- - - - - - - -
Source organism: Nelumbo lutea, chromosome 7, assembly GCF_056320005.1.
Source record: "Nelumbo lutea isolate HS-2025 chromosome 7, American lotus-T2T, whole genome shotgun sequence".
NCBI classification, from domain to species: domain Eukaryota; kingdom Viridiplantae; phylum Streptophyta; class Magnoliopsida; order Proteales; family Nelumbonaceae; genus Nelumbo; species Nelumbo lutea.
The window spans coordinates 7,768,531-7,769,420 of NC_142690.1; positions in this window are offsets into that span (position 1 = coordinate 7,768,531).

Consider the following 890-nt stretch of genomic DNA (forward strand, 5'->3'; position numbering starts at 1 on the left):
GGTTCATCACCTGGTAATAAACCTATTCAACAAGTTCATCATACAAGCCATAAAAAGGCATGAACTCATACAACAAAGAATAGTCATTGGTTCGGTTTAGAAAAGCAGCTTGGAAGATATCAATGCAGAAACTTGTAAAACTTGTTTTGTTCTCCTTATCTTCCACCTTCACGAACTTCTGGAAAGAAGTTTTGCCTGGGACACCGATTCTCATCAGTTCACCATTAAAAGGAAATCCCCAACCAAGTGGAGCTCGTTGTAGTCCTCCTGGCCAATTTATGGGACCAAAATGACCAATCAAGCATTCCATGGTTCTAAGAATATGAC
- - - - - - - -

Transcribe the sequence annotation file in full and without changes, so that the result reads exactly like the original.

Source organism: Nelumbo lutea, chromosome 7, assembly GCF_056320005.1.
Source record: "Nelumbo lutea isolate HS-2025 chromosome 7, American lotus-T2T, whole genome shotgun sequence".
NCBI classification, from domain to species: domain Eukaryota; kingdom Viridiplantae; phylum Streptophyta; class Magnoliopsida; order Proteales; family Nelumbonaceae; genus Nelumbo; species Nelumbo lutea.
The window spans coordinates 7,768,531-7,769,420 of NC_142690.1; positions in this window are offsets into that span (position 1 = coordinate 7,768,531).

Consider the following 890-nt stretch of genomic DNA (forward strand, 5'->3'; position numbering starts at 1 on the left):
GGTTCATCACCTGGTAATAAACCTATTCAACAAGTTCATCATACAAGCCATAAAAAGGCATGAACTCATACAACAAAGAATAGTCATTGGTTCGGTTTAGAAAAGCAGCTTGGAAGATATCAATGCAGAAACTTGTAAAACTTGTTTTGTTCTCCTTATCTTCCACCTTCACGAACTTCTGGAAAGAAGTTTTGCCTGGGACACCGATTCTCATCAGTTCACCATTAAAAGGAAATCCCCAACCAAGTGGAGCTCGTTGTAGTCCTCCTGGCCAATTTATGGGACCAAAATGACCAATCAAGCATTCCATGGTTCTAAGAATATGAC